Tanya Lyn Willard ~ The Free Sun

Sticks and Bones

My husband and my sons
sit around the fire
looking, hungry, at me.
They can cook for themselves
if they’re so strong.
But they saw her too.

Like all the other little girls
who went to school that morning,
chained tightly against each other
while men on horseback
sent them up as smoke
into the sky
my daughter called to her mother
as I roared from outside.

The tip of one
of her fingers.
remained whole,
unlike everything else
brought down to the bone.
Before her breasts
had time to grow.
Before she could have sons
or daughters of her own.

I am not
just one or two
clean breaks trying to mend,
I am shattered bone under skin:
one who won’t heal.

I didn’t know her body
could melt like that.

Then the men come for me
and honor does not permit
me to say what has happened
but my husband knows
and with my sons he leaves.

So the shame is
too hot for him?

I burn
these sticks now
as dark sets against day.
The smoke and dust
hold cold blue
inside them as
they pass through
the flames.

I scream
and tear my hand
from the fire.
I scream
and I want
to pull the fire
all over me.

No one will look at me.

Inside
where I burn
and I choke
alone,
inside,
I want to scrape
myself clean.

 

He Lets Me Pass

There is no distance
between dust
and faded blue sky.

First the sun pales
it in heat.
Then heat dries dirt and
dusts it higher than
the horizon is far.

I cover my skin in cloth
to hide from the sun.
Head to toe I’m covered and
still I burn.
Still my mouth dries.

The sun hung high has nothing
to run from,
escapes nothing.
Comes and goes
unlike my sweat
which has long run out.
Escaped from me,
like my strength,
and wont come back.

The footsteps beside me
are becoming silent in my ears
Where once I heard
the sinking sound of twelve
feet beside me, now I barely
hear two.
The others left like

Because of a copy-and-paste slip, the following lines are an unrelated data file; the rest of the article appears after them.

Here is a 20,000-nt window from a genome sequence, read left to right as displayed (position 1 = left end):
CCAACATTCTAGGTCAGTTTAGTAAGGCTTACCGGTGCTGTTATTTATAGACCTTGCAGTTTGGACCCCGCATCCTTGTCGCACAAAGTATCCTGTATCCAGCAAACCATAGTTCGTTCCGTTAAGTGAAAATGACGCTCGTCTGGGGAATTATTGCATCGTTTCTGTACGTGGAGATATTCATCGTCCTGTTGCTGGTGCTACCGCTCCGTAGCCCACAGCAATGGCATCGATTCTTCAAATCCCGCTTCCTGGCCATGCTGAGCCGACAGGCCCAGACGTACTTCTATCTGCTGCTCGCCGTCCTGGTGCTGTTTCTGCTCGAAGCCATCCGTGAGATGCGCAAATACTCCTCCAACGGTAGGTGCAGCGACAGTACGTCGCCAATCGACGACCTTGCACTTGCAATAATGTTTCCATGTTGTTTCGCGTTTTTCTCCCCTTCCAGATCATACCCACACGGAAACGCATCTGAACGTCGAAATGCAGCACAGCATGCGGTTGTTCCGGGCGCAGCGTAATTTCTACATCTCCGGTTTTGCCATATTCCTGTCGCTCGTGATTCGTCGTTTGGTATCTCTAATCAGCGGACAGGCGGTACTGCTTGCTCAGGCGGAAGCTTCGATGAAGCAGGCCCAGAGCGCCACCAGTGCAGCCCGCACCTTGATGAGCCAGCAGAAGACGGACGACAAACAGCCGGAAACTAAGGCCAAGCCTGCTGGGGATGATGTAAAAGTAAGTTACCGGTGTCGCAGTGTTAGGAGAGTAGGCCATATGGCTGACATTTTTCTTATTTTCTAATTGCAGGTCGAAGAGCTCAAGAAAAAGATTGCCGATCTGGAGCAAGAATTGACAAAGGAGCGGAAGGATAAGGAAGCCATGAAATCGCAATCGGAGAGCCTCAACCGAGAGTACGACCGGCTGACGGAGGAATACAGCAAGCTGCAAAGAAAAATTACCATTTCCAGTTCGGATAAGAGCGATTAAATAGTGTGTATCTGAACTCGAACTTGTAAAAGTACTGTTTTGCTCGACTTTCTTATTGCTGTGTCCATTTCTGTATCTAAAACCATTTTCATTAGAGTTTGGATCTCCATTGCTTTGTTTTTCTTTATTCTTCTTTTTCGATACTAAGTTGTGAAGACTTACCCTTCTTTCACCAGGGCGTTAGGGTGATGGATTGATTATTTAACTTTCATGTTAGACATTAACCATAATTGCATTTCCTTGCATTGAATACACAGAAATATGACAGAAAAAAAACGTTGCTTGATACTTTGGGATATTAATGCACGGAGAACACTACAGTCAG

my sweat and my strength.
Now all I hear is my breath.

Soon,
I don’t even hear that sound.
But I’m alive because
my feet are still sinking
with each step
in the sand.

She carries her baby beside me,
hides him
close to her breasts.
Her milk has left
like my sweat.

Still the sun sets
and we bathe in
the night air.
Soon
we will have survived.

I ran from Sudan,
going to Israel.
I met six others on the way
and we walked for days.
I don’t remember
when the others
died.

I wonder if they
were as thirsty as I am
when they sank their last steps
into the dry sand
under the free sun.

Soon.

Soon.

I’ll just listen
to my breath,
keep taking
one more step
under the sun
that doesn’t hide.
We reach the border.
And have to
sneak over.
A thin wire and
some sticks:
not even a gate.
I can see Israel,
a few steps away.

I step over
then I stop.
A rumbling sound
comes to a halt.
A man with a gun
in wet hands yells.
He stands
sweating in uniform.
He says “no.”

and I don’t understand.
I don’t have spit enough
to respond.
“Step back,” he says.
And I say “no.”

I walk to the wire.
“Step back!”

I hear two footsteps
beside me, running.
Boom
like a fire’s
quick roar.
A baby cries
from farther away.

I stick
one more step
in the sand.

Then he lets me pass
away from Egypt,
away from Israel,
and from Sudan.

I hear the sound
of one last
gunshot breath
and he lets me pass
away.

 

Tanya Lyn Willard has a Master’s Degree in creative writing prose from the University of East Anglia (Norwich, UK). She has worked in Israel, Peru, and Papua New Guinea, and has been published in Danse Macabre, The UEA anthology (2009-2010) and multiple publications in The Peel Literary Arts Magazine.

Sticks and Bones & He Lets Me Pass
are from The Free Sun, a biographical sketch of a Sudanese woman.

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